The Myth of Terrorism versus Democracy

The Myth of Terrorism versus Democracy

Terrorist tactics, unless directed against the electoral process, have little (more probably nothing) to do with democracy. Terrorism is a political tactic directed at innocent people and can be either domestic or geopolitical. The act can either be undertaken by a state or by non-state actors, with grey areas when states or state like governing entities (i.e., ISIS) are involved with non-state actors.

Most modern “terrorism” involves attacks by groups facing overwhelming state forces in armed conflicts and thus are completely geopolitical rather than directed at democracy or freedom or culture. They are belligerent reactions to foreign intervention targeting groups in their own homelands. Their description as acts motivated by hatred of domestic institutions such as “democracy”, “liberty” or “culture” are utter fallacies reflective of the rejection of truth as a worthy tool in conflict resolution in much the same manner as the mainstream media reports the “capture” of foreign combatants who are then held as “prisoners” as opposed to the “kidnapping” of our own belligerents then held as “hostages”.

All cases of attacks risking non-combatants’ lives are atrocious, whether committed through use of unmanned drones, “clandestine operations”, bombs dropped by aircraft, artillery bombardments or small arms fire or by trucks and cars or improvised explosive devices; whether undertaken by armies and air forces, insurgents or lone operators. Indeed, one of the tactics now most favored by state belligerents involves “special operations forces” which might be how their opponents would describe their own terrorist tactic specialists.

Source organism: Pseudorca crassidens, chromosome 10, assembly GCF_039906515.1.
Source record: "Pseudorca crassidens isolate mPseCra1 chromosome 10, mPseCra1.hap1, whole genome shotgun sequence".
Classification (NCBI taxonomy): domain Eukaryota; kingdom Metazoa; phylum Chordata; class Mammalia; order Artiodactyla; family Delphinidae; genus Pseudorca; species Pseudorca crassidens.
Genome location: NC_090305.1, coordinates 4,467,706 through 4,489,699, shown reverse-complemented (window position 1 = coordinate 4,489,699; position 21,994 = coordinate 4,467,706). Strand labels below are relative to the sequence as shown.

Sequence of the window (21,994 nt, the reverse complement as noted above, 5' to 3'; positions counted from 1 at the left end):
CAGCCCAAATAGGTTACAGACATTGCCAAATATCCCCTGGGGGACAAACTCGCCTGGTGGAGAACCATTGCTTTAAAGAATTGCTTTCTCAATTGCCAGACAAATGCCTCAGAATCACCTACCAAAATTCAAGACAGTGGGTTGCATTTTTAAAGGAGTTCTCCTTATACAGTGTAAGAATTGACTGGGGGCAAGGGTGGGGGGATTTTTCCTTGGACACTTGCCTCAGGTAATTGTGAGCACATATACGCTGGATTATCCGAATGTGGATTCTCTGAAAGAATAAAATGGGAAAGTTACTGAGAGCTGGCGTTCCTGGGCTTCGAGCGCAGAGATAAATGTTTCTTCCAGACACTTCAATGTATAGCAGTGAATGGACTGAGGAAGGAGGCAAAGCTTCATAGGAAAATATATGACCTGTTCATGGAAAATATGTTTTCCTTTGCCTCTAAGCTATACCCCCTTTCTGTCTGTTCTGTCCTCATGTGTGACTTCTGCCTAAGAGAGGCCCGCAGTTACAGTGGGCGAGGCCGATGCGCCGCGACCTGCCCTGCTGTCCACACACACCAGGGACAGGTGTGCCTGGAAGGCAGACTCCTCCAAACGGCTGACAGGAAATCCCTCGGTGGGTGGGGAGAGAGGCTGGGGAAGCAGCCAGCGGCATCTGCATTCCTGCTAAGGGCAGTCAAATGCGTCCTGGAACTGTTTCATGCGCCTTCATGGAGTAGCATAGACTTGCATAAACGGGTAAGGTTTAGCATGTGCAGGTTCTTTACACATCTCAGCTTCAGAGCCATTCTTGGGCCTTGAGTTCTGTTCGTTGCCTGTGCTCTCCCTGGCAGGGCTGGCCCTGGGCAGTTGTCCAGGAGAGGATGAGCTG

All terrorism, whether state sponsored or reactive, is evil, abhorrent and ought to be eliminated, as should all forms of coercive violence. But misleading propaganda about what it is and why it is resorted to will do nothing to eliminate it. It’s as though a limb suffering from gangrene were treated with psychological counseling for marital problems, when the patient is not even married. It is delusive, and the terrible thing is that it involves not only deception by the participants and by the very dishonest propagators of propaganda who describe themselves as journalists, but self-delusional on our part, where, rather than facing our own responsibilities, we clamor for more and more soothing lies, palliatives to assuage our guilt and transfer it totally onto others; others who ought to bear their own guilt but who are far from being those most responsible for the issues that underlie the active conflicts.

Observations such as these are not popular, especially in the immediate aftermath of attacks using terrorist tactics and resulting in widespread harm to innocents. But while the truth is all too often not comforting or pretty, it is necessary to resolve the problems that beset us rather than merely masking their symptoms.

The following article describes how state terrorist tactics are glamorized: https://www.nytimes.com/2015/06/07/world/asia/the-secret-history-of-seal-team-6.html?_r=0. All those who use terrorist tactics, whether states or their adversaries, find them more than justifiable. But we, as citizens, ought to avoid deluding ourselves as to what is involved and why.

Something to ponder on a sad day in March, 2017.
_______

© Guillermo Calvo Mahé; Manizales, 2017; all rights reserved

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